Fifteen brand new Ford Fusions arrived via rail on February 5 at the Dayton’s Bluff holding lot in St. Paul. The shiny rides were built at the Ford assembly plant in Hermosillo, a city located in Mexico's northwestern state of Sonora.
Transport trucks picked up 13 of the cars over the next two days. On February 10, another transport arrived to claim the final two. According to a St. Paul Police Department report, when the driver was conducting his pre-shipment inspection, he discovered Saran wrapped blocks of suspected drugs inside the trunks' spare tire compartments.
Police were summoned. They would find a total of four-20-pound blocks of marijuana.
Investigators soon tracked down the other 13 Fusions. Three had made it to the Enterprise Rental Car airport facility. Some were recovered in Dakota County, Rochester, and Annandale. Police would uncover a total of 1,100 pounds of pot stashed in the vehicles' spare wheel compartments.
The following month, authorities at the Dilworth Police Department in northwestern Minnesota made their own bust. On March 10, officers discovered seven Fusions at an auto yard with bags of marijuana in the spare tire wells. The department noted that bundles totaled "about 217 lbs.… of the devil's lettuce."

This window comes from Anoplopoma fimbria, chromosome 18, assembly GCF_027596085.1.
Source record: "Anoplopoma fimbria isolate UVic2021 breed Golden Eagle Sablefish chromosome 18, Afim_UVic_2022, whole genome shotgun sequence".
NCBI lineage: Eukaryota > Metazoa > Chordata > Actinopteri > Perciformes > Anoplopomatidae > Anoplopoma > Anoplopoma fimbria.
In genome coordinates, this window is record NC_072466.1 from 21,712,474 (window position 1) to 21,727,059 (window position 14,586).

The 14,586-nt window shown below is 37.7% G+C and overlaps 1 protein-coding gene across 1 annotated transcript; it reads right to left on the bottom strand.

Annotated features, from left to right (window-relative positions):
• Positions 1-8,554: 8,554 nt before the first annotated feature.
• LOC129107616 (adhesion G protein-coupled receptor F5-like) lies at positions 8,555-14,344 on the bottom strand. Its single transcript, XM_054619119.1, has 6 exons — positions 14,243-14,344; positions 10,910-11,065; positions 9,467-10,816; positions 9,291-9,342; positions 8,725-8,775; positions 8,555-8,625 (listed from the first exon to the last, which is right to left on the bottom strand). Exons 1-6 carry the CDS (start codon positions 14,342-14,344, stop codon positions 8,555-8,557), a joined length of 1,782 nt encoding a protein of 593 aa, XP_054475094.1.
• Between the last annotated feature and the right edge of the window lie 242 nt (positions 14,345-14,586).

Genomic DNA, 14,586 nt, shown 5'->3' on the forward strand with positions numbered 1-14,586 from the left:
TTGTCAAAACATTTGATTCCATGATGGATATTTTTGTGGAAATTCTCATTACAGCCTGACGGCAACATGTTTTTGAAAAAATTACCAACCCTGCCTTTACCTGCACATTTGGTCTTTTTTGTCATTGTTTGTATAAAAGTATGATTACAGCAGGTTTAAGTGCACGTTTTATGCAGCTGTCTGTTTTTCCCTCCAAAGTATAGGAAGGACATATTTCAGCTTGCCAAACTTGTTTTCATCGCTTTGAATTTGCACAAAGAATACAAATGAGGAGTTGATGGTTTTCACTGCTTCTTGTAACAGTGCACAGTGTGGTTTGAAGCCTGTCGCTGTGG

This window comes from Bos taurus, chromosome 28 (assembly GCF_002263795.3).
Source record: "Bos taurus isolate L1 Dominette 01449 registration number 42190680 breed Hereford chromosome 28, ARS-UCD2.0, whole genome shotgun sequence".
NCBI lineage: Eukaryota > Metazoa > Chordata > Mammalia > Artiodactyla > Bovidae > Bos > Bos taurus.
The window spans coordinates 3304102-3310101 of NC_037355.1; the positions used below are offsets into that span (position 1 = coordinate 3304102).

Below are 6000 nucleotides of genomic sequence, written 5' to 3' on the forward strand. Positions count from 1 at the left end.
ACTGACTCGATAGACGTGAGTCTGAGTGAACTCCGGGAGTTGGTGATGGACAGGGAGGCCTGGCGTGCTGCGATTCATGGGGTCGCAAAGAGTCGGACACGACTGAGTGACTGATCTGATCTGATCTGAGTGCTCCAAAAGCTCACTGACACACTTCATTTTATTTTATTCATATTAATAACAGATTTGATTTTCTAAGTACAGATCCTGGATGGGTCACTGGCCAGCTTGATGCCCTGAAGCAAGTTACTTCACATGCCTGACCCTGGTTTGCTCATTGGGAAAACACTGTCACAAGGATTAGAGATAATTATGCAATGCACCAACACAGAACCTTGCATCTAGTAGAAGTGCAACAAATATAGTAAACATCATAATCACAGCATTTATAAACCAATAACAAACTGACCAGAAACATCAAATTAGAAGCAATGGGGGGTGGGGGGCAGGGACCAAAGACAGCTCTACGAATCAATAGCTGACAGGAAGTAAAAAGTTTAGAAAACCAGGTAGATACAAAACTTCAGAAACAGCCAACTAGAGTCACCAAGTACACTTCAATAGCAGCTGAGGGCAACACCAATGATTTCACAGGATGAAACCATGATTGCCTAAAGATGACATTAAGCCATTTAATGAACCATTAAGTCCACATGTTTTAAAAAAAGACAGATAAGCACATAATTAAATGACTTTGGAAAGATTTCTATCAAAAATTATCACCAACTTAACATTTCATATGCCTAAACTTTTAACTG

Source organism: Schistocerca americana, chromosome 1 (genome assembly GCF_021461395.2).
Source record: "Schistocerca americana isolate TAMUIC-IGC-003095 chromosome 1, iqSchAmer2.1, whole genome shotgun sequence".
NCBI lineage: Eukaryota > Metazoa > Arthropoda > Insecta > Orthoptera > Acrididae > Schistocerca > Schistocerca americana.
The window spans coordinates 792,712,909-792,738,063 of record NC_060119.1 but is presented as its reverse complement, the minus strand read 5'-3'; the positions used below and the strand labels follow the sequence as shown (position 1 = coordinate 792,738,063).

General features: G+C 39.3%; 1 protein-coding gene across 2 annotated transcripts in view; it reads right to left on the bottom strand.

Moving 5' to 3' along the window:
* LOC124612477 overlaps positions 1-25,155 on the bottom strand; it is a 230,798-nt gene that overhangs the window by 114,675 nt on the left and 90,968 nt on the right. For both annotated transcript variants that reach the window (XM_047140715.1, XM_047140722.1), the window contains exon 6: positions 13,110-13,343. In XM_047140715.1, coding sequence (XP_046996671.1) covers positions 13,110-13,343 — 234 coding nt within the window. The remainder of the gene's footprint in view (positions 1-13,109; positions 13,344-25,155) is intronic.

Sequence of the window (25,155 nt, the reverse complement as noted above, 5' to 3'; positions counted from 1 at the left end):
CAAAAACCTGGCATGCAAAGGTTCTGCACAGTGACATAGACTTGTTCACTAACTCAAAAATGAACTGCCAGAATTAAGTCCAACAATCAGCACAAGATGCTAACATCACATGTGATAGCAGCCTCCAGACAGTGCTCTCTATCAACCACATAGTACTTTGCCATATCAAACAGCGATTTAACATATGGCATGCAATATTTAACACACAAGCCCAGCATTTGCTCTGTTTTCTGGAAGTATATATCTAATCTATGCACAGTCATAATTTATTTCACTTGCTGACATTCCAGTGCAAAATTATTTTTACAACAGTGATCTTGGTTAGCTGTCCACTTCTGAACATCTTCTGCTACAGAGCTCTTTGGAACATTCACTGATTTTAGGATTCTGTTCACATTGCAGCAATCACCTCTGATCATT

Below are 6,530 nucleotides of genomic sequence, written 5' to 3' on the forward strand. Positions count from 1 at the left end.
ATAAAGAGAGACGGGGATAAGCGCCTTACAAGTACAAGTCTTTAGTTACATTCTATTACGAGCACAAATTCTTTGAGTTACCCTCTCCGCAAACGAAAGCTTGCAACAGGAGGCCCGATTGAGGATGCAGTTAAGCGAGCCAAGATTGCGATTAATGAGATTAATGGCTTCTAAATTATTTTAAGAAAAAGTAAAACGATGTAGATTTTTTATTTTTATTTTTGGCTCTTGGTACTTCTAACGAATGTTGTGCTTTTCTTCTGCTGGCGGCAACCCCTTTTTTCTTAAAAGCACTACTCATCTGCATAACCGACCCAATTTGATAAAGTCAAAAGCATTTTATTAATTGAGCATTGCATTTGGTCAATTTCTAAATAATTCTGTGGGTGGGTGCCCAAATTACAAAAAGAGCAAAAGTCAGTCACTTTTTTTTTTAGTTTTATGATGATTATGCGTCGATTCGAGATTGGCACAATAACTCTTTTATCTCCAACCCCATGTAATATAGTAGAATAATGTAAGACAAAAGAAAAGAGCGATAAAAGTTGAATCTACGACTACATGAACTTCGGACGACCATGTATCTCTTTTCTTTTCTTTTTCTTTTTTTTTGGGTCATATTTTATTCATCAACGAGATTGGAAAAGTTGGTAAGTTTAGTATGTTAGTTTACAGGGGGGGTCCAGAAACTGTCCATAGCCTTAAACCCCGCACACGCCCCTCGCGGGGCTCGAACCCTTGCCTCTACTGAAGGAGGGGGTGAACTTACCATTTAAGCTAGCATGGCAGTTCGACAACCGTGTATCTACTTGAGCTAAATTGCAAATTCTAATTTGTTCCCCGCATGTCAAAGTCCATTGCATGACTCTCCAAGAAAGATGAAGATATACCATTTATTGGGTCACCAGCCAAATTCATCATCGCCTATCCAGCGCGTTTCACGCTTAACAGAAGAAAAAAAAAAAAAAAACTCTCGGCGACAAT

Investigations remain ongoing, yet police have a theory about the marijuana's importer. The Sinaloa cartel, formerly run by kingpin Joaquín "El Chapo" Guzmán, still controls the drug trade in that portion of Mexico. "El Chapo" was extradited to the U.S. in January 2017, but Minnesota cops suspect the drugs were part of a botched import.
According to St. Paul Police, the scheme was supposed to work like this:
Someone in Mexico was charged with stashing the drugs in the new cars. Once across the border, the train stopped for inspections. During one of these stops, police suspect, a co-conspirator stateside was responsible for breaking into the autos and retrieving the valuable contraband.
"It is believed that someone forgot or missed the opportunity to retrieve their narcotics on the U.S. side of the border," the St. Paul Police report notes.
Though weed isn't technically a narcotic, you get the picture.
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